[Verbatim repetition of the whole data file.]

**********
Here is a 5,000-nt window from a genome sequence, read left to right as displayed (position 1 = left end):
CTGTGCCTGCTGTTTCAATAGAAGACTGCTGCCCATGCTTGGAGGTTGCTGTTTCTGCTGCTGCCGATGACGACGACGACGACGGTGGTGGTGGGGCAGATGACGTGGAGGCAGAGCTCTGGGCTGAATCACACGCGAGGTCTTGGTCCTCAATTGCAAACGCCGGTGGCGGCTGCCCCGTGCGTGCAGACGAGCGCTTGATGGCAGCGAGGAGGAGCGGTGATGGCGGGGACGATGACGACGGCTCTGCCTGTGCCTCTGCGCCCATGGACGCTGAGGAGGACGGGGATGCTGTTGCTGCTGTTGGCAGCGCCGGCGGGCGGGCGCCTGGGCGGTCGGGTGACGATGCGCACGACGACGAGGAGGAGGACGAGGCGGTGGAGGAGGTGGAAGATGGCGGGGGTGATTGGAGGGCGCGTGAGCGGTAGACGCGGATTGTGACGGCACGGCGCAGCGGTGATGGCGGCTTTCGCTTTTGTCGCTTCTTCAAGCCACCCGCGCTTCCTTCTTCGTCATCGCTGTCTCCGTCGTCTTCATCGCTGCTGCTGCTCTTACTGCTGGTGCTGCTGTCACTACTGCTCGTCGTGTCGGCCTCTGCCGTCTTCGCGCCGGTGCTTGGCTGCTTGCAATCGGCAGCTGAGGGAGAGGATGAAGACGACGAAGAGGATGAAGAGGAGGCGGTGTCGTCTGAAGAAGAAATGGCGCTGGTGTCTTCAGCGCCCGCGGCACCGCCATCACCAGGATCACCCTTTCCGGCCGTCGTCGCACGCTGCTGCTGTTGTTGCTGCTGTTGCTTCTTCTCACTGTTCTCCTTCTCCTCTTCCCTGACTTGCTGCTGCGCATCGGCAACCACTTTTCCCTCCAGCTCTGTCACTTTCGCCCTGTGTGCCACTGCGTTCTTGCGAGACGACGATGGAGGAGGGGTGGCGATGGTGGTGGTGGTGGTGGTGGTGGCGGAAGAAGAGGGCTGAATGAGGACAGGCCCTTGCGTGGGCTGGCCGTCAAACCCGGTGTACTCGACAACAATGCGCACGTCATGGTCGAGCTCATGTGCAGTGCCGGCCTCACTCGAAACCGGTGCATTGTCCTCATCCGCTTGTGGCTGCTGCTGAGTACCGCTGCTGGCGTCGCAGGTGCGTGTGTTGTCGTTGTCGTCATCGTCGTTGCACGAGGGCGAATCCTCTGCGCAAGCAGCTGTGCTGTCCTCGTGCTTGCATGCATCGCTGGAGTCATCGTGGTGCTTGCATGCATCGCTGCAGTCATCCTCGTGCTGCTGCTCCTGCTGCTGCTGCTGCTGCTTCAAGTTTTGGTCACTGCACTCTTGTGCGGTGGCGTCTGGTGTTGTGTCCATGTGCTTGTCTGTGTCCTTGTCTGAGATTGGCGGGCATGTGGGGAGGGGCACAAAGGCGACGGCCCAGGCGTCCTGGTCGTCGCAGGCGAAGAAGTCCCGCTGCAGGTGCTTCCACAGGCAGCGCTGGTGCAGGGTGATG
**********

Here is a 5,000-nt window from a genome sequence, read left to right as displayed (position 1 = left end):
CTGTGCCTGCTGTTTCAATAGAAGACTGCTGCCCATGCTTGGAGGTTGCTGTTTCTGCTGCTGCCGATGACGACGACGACGACGGTGGTGGTGGGGCAGATGACGTGGAGGCAGAGCTCTGGGCTGAATCACACGCGAGGTCTTGGTCCTCAATTGCAAACGCCGGTGGCGGCTGCCCCGTGCGTGCAGACGAGCGCTTGATGGCAGCGAGGAGGAGCGGTGATGGCGGGGACGATGACGACGGCTCTGCCTGTGCCTCTGCGCCCATGGACGCTGAGGAGGACGGGGATGCTGTTGCTGCTGTTGGCAGCGCCGGCGGGCGGGCGCCTGGGCGGTCGGGTGACGATGCGCACGACGACGAGGAGGAGGACGAGGCGGTGGAGGAGGTGGAAGATGGCGGGGGTGATTGGAGGGCGCGTGAGCGGTAGACGCGGATTGTGACGGCACGGCGCAGCGGTGATGGCGGCTTTCGCTTTTGTCGCTTCTTCAAGCCACCCGCGCTTCCTTCTTCGTCATCGCTGTCTCCGTCGTCTTCATCGCTGCTGCTGCTCTTACTGCTGGTGCTGCTGTCACTACTGCTCGTCGTGTCGGCCTCTGCCGTCTTCGCGCCGGTGCTTGGCTGCTTGCAATCGGCAGCTGAGGGAGAGGATGAAGACGACGAAGAGGATGAAGAGGAGGCGGTGTCGTCTGAAGAAGAAATGGCGCTGGTGTCTTCAGCGCCCGCGGCACCGCCATCACCAGGATCACCCTTTCCGGCCGTCGTCGCACGCTGCTGCTGTTGTTGCTGCTGTTGCTTCTTCTCACTGTTCTCCTTCTCCTCTTCCCTGACTTGCTGCTGCGCATCGGCAACCACTTTTCCCTCCAGCTCTGTCACTTTCGCCCTGTGTGCCACTGCGTTCTTGCGAGACGACGATGGAGGAGGGGTGGCGATGGTGGTGGTGGTGGTGGTGGTGGCGGAAGAAGAGGGCTGAATGAGGACAGGCCCTTGCGTGGGCTGGCCGTCAAACCCGGTGTACTCGACAACAATGCGCACGTCATGGTCGAGCTCATGTGCAGTGCCGGCCTCACTCGAAACCGGTGCATTGTCCTCATCCGCTTGTGGCTGCTGCTGAGTACCGCTGCTGGCGTCGCAGGTGCGTGTGTTGTCGTTGTCGTCATCGTCGTTGCACGAGGGCGAATCCTCTGCGCAAGCAGCTGTGCTGTCCTCGTGCTTGCATGCATCGCTGGAGTCATCGTGGTGCTTGCATGCATCGCTGCAGTCATCCTCGTGCTGCTGCTCCTGCTGCTGCTGCTGCTGCTTCAAGTTTTGGTCACTGCACTCTTGTGCGGTGGCGTCTGGTGTTGTGTCCATGTGCTTGTCTGTGTCCTTGTCTGAGATTGGCGGGCATGTGGGGAGGGGCACAAAGGCGACGGCCCAGGCGTCCTGGTCGTCGCAGGCGAAGAAGTCCCGCTGCAGGTGCTTCCACAGGCAGCGCTGGTGCAGGGTGATG